March Reaffirms the Power of Graphic Novels

March: Book One

17346698Author: John Lewis and Andrew Aydin
Illustrator: Nate Powell
Release Date: August 13, 2013
Publisher: Top Shelf Productions
Source: NetGalley DRC
Genre(s): History, Biography, Graphic Novel

Rating: ★★★★☆
Review Spoilers:  Medium
GoodReads | Amazon

John “Bob” Lewis is a living legend. Born in 1940 he has been the Representative from the 5th District of Georgia since 1987 but that’s not why people should take note of him. He’s the last living member of Martin Luther King, Jr.’s core group of leaders from the Civil Rights Movement. As president of the Student Nonviolent Coordinating Committee, he was the youngest member of that group and he was instrumental in organizing young people throughout the late 1950s and 1960s. He’s also the first Congressman to write a graphic novel and March: Book One is the first in what (at least according to Wikipedia) is intended to be a trilogy.

March: Book One is an autobiographical tale chronicling not just Lewis’s efforts during the Civil Rights movement but also his early childhood. The book begins with Lewis and a friend standing on a bridge being confronted by police and then flashes forward to the future to the day of Obama’s inauguration. The early part of the book is then told to a woman and her two grandsons who have come to Washington, DC from Atlanta to see history made. Lewis takes the time to tell them about his childhood – from his love of his family’s chickens to his first trip to New York and his early desire to be a preacher –  and more.

There are moments reading this story where I honestly felt moved to tears. It’s a very powerful story and it’s made even more powerful by the fact that it is very much a true story. It becomes even more moving when Lewis begins to recall his actual efforts in the Civil Rights movement as a young man. The reader will learn quite a lot about the movement and the efforts of individuals who braved near insurmountable odds to change this country for the better. March: Book One really started to get to me as Lewis began to recount the decision to stage sit-ins at Woolworth’s counters throughout the South. His efforts were localized in Nashville where he was a student at the time. Throughout everything Lewis adds his personal narration and explains the philosophies and ideals behind the movement all while leading the reader up to the presidential inauguration in 2009. Of course, we don’t quite get there. There are, after all, two more books to go and plenty more history to share…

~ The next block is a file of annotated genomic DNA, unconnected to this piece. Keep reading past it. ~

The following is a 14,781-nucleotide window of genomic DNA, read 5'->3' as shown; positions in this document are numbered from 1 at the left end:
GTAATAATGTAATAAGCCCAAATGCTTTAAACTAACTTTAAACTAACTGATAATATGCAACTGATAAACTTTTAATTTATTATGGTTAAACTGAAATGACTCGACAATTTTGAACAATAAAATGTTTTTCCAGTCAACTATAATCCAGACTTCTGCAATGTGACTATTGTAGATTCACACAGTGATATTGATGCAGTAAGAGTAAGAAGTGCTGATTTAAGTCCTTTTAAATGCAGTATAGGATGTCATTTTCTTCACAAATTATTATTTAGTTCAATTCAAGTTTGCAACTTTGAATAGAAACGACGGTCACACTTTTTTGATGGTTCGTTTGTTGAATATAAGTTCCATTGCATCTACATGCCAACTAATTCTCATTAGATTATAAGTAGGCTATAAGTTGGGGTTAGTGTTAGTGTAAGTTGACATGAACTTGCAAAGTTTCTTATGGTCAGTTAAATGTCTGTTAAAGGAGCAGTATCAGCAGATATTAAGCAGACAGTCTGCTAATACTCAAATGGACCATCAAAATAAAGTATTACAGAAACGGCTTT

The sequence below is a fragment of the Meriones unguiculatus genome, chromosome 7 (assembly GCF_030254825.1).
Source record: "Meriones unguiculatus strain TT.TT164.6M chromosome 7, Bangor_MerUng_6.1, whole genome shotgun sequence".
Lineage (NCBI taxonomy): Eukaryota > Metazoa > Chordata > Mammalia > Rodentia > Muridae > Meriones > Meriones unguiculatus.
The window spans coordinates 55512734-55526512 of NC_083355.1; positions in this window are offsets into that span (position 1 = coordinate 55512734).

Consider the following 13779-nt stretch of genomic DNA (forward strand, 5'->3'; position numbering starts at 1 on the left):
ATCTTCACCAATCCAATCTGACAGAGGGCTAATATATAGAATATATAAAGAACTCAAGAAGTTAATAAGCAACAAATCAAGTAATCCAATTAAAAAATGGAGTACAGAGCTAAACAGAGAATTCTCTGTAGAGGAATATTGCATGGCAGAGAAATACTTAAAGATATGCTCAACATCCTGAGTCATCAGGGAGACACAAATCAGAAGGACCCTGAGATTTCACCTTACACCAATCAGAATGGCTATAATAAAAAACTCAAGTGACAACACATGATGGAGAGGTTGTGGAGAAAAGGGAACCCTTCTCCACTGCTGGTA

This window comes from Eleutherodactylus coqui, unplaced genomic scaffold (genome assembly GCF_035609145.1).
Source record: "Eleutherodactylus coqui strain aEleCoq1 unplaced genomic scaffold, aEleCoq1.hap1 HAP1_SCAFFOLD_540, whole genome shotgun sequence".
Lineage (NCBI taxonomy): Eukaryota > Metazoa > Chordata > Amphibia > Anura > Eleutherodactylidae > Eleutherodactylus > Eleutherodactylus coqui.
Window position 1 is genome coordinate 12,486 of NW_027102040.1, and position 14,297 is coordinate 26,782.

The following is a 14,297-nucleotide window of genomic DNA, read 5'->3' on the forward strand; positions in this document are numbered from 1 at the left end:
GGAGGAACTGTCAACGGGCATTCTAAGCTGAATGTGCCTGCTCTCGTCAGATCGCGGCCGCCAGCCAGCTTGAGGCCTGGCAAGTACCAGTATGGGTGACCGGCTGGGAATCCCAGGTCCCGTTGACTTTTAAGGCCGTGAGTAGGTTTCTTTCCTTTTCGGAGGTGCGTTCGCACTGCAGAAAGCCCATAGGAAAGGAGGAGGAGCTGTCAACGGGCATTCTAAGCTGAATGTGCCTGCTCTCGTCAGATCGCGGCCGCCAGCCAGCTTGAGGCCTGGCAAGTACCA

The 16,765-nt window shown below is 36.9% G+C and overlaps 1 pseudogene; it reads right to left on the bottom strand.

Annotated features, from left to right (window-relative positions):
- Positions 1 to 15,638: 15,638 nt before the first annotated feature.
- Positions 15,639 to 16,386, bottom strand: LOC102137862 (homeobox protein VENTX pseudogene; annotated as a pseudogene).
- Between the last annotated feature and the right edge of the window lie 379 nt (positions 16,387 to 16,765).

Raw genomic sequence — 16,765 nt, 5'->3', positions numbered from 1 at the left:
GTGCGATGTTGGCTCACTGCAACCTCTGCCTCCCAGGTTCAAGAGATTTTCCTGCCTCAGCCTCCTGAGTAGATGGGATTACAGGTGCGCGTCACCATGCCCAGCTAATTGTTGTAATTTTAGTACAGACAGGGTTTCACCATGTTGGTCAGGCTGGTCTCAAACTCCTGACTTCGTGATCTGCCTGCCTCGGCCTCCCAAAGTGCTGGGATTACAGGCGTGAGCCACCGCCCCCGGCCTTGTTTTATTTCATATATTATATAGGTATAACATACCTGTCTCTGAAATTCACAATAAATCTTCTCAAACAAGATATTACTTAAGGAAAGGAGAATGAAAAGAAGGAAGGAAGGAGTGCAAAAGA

Ever since I heard about this project I’ve been looking forward to reading the finished product and it did not disappoint. March: Book One is a fantastic chronicle of the Civil Rights Movement as well as a the personal trials and triumphs of John Lewis’s incredible life. The artwork is fantastic and plays well with the story. I really cannot wait to read more.

Another thing to note, Top Shelf Productions has produced a teacher’s guide to help educators use March: Book One in the classroom. The guide offers ideas for starting discussions with students and also getting them to think about not just the story but how the artwork helps to tell it. Personally, I think I would wait to use the book in the classroom until all three volumes have been released simply for the benefit of having the complete story in front of students. I think that they would get quite into the book and the idea of teaching with comic books would probably excite them enough that they’d feel like the ending of the first book would be an unfair cliffhanger!

Final Thoughts:
One of my favorite comics – and in fact one of the first comics I ever read – growing up was Maus I & II. So for me, comic books have always been a means of telling very deep, personal stories. March: Book One only serves to reaffirm that point for a new generation. I absolutely loved March: Book One and I cannot wait for the next two books. I think that this is going to be one of the best series of the decade when it’s finished and if it’s not given the recognition it deserves I will be quite disappointed. If I were a teacher, I know I’d be lobbying to use this in my curriculum at the very least.